"Life of Pi" ***1/2
RATED PG (emotional thematic content throughout, and some scary action sequences and peril)
DIRECTOR: Ang Lee
CAST: Suraj Sharma, Irrfan Khan and Rafe Spall
"Life of Pi'' is one of those lyrical, internalized novels that should have no business working on the screen. Quite possibly, it wouldn't have worked if anyone but Ang Lee had adapted it.
The filmmaker who turned martial arts into a poetic blockbuster for Western audiences with "Crouching Tiger, Hidden Dragon'' and made gay cowboys mainstream fare with "Brokeback Mountain'' has crafted one of the finest entries in his eclectic resume in "Life of Pi,'' a gorgeous, ruminative film that is soulfully, provocatively entertaining.
Lee combines a lifetime of storytelling finesse with arguably the most artful use of digital 3-D technology yet seen to bring to life Yann Martel's saga of an Indian youth lost at sea with a ravenous Bengal tiger aboard his small lifeboat. It's a delicate narrative with visceral impact, told with an innovative style that's beguiling to watch and a philosophical voice that compassionately explores how and why we tell stories.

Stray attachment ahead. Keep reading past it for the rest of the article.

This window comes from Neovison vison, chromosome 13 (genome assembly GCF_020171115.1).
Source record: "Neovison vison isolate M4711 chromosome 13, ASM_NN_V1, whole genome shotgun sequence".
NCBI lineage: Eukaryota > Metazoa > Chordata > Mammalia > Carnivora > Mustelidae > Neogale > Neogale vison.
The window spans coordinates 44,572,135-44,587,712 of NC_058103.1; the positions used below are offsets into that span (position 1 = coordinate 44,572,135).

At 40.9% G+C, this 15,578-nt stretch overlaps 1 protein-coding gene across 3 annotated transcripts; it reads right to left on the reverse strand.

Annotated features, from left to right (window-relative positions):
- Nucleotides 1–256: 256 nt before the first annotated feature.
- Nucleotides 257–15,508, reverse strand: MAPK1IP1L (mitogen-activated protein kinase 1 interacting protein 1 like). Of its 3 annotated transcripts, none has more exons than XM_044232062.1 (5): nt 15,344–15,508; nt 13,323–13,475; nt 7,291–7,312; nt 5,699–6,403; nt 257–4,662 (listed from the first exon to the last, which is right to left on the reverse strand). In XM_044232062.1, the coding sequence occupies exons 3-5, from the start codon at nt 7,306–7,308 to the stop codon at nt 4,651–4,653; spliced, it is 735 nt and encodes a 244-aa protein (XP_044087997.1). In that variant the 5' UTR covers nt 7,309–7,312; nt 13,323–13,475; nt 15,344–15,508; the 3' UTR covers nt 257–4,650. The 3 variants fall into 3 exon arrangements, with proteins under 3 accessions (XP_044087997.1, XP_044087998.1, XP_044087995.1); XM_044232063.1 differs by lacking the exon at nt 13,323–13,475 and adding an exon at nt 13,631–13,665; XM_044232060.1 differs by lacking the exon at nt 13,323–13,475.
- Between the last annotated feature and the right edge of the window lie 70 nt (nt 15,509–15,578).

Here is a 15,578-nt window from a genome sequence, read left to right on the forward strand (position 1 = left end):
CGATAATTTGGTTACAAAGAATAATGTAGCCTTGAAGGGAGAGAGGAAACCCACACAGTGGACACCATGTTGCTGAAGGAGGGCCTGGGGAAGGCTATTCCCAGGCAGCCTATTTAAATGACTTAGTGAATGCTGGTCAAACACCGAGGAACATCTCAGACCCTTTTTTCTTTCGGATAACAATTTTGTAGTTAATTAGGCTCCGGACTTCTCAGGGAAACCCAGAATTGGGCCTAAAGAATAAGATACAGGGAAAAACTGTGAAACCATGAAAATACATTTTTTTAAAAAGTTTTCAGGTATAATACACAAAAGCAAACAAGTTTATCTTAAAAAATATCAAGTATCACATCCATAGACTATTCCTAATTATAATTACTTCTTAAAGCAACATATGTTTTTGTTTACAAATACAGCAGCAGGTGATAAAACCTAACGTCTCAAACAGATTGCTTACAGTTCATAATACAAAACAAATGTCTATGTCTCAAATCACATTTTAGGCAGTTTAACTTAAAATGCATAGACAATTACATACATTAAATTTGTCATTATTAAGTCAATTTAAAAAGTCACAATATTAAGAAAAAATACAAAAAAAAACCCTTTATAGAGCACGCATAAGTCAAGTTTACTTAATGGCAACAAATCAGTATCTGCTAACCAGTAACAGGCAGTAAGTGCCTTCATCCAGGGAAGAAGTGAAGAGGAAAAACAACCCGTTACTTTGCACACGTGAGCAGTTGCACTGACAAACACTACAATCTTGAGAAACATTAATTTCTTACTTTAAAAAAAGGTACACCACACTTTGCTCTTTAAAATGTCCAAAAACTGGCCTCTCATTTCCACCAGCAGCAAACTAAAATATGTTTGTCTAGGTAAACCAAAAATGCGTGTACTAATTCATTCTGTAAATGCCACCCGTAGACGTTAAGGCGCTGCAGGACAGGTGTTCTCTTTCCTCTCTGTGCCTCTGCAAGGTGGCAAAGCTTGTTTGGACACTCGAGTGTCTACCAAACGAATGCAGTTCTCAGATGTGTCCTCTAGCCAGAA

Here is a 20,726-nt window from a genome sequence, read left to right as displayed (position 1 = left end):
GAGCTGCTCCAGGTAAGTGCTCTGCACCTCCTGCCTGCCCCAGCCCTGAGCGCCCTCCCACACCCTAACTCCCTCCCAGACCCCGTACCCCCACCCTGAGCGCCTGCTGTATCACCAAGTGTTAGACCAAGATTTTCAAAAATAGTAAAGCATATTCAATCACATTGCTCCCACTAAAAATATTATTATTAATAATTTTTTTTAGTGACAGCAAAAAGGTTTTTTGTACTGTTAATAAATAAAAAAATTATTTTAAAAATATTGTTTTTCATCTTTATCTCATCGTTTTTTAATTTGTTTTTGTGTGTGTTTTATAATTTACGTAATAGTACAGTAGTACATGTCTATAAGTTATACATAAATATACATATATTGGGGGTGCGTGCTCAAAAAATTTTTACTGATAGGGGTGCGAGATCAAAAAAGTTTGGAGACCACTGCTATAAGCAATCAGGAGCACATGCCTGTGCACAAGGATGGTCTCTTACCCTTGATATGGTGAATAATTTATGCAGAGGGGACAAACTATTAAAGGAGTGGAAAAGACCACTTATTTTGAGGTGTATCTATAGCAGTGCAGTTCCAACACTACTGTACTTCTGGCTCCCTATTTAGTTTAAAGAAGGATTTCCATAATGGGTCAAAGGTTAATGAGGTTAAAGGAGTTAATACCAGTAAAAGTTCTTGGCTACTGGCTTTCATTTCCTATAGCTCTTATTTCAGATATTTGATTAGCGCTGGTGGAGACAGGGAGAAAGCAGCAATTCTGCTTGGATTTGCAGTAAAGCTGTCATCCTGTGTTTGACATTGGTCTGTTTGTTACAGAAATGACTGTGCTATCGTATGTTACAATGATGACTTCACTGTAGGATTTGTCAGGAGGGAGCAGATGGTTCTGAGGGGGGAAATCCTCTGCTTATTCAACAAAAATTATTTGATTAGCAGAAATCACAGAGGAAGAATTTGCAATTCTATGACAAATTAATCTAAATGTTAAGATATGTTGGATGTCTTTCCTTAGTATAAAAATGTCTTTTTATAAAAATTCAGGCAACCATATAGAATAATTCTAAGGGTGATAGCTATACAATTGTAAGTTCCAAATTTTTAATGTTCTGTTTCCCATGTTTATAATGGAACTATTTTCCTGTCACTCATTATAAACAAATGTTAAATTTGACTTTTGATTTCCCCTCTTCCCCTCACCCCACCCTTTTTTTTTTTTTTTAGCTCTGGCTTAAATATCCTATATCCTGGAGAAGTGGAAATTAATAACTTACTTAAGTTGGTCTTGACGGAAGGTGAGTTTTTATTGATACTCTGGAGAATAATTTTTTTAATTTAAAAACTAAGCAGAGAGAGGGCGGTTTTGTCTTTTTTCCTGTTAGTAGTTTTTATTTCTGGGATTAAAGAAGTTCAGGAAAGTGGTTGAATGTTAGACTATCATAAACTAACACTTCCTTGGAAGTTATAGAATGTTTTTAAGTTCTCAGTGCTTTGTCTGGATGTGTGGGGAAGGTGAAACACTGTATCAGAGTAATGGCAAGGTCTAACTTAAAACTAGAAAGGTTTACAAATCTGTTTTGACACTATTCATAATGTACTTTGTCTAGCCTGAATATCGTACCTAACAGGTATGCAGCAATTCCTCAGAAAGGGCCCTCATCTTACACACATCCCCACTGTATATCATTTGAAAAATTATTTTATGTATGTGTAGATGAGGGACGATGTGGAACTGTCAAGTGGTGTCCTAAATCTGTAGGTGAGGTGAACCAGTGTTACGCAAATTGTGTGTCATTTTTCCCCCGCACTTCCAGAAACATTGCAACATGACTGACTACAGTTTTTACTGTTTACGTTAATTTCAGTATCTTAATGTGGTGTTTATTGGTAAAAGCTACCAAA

Our playful, not-always-reliable narrator here is Pi Patel, played by newcomer Suraj Sharma as a teen and as a grown man reflecting back on his adventure by Irrfan Khan ("The Amazing Spider-Man"). As a youth, Pi, his parents and brother set out to Canada from India, where the family runs a zoo in a botanical garden. Pi's father brings along some of his menagerie on their voyage, including a tiger named Richard Parker with which Pi had a terrifying encounter as a boy.